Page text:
The Changing Siné-Saloum Delta

Birds taking flight from a pool in the salt flats just north of Palmarin.

Birds taking flight from a pool on the salt flats just north of Palmarin.

The Siné-Saloum is the picture of ecosystem adaptation.  Freshwater from two rivers, the Siné and the Saloum, meets the salty water of the sea.  Mangroves thrive in this brine and spread their root tentacles out a few centimeters at a time, trapping delta detritus and providing a scaffold for its accretion to neighboring land.  Oysters and shellfish cling to the mangrove roots when the tide is in, and then are exposed to hungry animals (including humans) as the saltwater retreats back to the sea.  Shells, piled up after humans extract and smoke their conch meat, later become the foundation for new islands. All kinds of fresh and salt water birds thrive, in many different shapes, sizes, and hues, including cranes, pelicans, egrets, oystercatchers, plovers, herons, storks, curlews, sandpipers, and ibises.   Lonely Planet sums it up well:  “In the [180,000-hectare] delta landscape, shimmering flat lands dotted with palm groves sit next to salt marshes and savannah woodlands, while the coastline is framed by lush greens, long sand banks and lagoons.”

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Sunset over the Atlantic.

We traveled to this region several hours south of Dakar by car in late October and stayed in an ocean-side campement in the village of Palmarin.  When sitting on the fine white sand, watching the sunset each night, we could turn to the north and see the rusted hulk of a freighter that had run aground in shallow water some 25 years ago.  One of our traveling companions, Jean-Marie, was there when it happened, camping on this same beach while working as a volunteer (the French equivalent of Peace Corps).  The sailors were evacuated safely.  Later, villagers helped much of the cargo and valuable parts of the ship itself to “adapt” to its new environment, as they were reused and recycled in local homes and businesses.


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Traveling through a labyrinthe of red mangroves in small pirogues.

We drove about 10k to the nearby fishing village of Djifer, which is now on the tip of the pencil thin peninsula separating the Atlantic Ocean from the Saloum River.  Here we picked up a pirogue for a trip through the mangroves.  As the boat motored to Guior, one of several islands in the delta, our guide told us about the changing weather patterns, rising sea level, shifting fish patterns, and the impact on the local fisherman.  He hadn’t read the IPCC’s Fourth Assessment report but believed in climate change and stood ready to catalogue its effects.  We passed the Pointe de Sangomar island on our right.  Yup, this landmark is called both an island and a point in the same breath.  As our guide explained, until about 20 years ago, when the river water broke through to rush into the ocean, the point was the southern most tip of the skinny peninsula.  Now it is a deserted island.  Jean-Marie told us stories of how he would drive his little car on the beach, from the shipwreck down to this new island.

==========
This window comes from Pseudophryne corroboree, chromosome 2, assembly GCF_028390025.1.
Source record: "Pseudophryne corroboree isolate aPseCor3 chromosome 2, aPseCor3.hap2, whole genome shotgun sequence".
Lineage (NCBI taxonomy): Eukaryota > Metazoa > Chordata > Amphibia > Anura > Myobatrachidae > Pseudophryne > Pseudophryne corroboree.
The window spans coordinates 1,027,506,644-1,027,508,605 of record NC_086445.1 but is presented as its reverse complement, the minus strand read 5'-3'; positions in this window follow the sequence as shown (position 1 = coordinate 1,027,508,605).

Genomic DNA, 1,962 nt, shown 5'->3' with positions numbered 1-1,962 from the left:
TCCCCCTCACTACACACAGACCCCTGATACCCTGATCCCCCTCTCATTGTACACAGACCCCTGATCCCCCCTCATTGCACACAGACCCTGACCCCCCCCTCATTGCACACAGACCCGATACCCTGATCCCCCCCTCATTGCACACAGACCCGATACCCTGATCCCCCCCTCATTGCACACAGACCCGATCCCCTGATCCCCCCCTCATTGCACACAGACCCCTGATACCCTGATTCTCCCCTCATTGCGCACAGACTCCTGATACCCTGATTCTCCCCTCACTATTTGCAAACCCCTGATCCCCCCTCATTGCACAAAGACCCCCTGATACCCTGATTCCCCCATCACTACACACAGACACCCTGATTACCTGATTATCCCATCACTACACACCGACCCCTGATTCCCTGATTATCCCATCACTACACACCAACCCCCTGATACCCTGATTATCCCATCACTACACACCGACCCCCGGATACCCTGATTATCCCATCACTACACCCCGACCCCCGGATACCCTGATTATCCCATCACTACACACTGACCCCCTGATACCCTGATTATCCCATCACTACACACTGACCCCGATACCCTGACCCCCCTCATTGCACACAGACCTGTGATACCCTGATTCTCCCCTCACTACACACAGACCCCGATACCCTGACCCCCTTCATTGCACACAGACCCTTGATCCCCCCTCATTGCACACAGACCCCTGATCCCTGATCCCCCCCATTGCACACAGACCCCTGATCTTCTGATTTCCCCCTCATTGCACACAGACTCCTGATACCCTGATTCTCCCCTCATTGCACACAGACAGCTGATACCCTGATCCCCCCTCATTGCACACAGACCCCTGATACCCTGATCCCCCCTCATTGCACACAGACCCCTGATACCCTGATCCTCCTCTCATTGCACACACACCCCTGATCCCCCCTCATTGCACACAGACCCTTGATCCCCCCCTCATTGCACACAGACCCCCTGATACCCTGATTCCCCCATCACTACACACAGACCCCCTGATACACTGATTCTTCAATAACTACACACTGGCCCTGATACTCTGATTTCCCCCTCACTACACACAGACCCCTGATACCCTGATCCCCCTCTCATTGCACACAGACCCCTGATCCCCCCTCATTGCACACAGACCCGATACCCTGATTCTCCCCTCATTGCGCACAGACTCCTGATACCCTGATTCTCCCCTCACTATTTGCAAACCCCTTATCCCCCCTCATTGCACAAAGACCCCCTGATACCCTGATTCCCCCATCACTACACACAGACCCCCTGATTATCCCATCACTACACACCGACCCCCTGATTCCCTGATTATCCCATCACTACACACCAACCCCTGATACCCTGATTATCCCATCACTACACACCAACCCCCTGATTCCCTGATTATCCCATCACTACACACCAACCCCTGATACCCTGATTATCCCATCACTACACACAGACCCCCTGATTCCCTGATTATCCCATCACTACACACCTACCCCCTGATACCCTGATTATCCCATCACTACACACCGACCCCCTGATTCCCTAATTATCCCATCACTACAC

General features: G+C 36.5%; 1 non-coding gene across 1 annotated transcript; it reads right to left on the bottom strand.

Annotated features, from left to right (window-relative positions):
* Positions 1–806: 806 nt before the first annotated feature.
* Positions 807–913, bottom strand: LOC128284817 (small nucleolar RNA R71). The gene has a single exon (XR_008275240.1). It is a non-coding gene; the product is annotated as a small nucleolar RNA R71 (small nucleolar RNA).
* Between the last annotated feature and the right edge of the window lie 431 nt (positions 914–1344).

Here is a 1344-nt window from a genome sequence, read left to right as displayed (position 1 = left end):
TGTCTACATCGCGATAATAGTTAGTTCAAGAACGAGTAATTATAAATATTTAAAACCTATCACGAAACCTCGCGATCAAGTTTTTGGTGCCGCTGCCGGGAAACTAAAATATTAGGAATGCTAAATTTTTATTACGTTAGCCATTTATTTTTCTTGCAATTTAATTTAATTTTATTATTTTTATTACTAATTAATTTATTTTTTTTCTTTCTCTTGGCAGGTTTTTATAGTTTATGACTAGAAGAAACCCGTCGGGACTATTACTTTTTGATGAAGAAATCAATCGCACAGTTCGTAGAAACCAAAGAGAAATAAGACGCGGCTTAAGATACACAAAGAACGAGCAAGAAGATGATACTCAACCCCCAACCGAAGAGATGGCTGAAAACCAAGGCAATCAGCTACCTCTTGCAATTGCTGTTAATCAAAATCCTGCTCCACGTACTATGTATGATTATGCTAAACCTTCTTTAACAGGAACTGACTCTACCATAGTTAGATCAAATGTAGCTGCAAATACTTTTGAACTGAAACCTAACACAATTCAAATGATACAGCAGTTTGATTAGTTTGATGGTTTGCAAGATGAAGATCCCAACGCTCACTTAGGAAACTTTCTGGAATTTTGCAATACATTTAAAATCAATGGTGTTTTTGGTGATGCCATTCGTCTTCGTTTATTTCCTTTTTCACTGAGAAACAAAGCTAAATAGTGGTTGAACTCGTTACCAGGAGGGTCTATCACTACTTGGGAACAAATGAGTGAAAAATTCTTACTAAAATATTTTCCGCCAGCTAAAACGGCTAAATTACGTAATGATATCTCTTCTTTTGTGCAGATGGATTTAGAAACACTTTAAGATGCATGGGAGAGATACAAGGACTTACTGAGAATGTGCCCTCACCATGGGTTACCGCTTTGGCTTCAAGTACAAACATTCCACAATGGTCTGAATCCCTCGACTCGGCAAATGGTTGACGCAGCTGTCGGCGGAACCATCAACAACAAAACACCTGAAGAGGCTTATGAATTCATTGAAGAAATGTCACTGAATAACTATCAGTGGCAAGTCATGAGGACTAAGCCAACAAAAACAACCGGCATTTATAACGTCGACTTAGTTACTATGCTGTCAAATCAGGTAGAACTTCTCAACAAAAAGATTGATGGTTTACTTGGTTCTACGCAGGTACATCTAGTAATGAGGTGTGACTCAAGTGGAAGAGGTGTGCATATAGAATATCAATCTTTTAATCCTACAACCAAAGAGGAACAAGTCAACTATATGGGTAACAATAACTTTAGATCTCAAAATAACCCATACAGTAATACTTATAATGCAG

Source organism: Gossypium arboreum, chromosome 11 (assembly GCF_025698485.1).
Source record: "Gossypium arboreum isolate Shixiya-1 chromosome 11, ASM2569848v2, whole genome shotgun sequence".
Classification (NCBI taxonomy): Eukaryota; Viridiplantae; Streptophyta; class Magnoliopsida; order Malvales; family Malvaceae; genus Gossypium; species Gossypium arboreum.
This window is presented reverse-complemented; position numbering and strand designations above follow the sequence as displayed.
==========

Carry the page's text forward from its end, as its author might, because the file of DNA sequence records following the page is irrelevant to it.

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Hard-working mangrove roots.

After visiting the village of Falia, which along with Dionewar are the two oldest human settlements on Guior, we stepped into smaller pirogues to explore the bolongs (creeks) and mangroves that encase them. We quietly slid through “forests” of mostly red mangroves, gliding past large, leather-like leaves and complex webs of roots that look like stilts.  Up close and personal, we could see the inner workings of how this tropical evergreen thrives in salty tidal mud flats and inlets by constantly replicating itself.  The red mangrove’s seeds germinate in its fruit while still hanging on the tree, producing a long stem called a “radical.”  When the ripe fruit falls off, the radical inserts itself into the mud and instantaneously becomes the root for a new plant.  These tangled root systems are the ultimate multi-taskers, trapping silt and floating debris (like their own dead leaves) and packing it all down into new, fertile ground for more baby mangroves to take hold in.  In this fashion, as the mangrove stands expand toward the sea, their old growth ancestors inland, unable to quench their thirst for salty water, eventually die out and leave rich soil in their wake, ready for cultivation.

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A garbage dump just down the way from a mangrove swamp.

People in these parts have figured out how important mangroves are for stopping coastal erosion and thus keep from killing them.  Our guide described how some oyster harvesters would hack off entire roots to get at them, but that local women now knew to remove the shellfish by hand, without disturbing the hard-working root system.  He shrugged his shoulders when saying that this sustainable (called durable in French) approach just made sense, for the people who lived off the oysters needed them to be there year after year, generation after generation.  But still the basics of sanitation remain elusive:  not 10 steps from a mangrove restoration zone (funded through a U.N. agency), we found acres of garbage, strewn on both sides of the road – the local dump.


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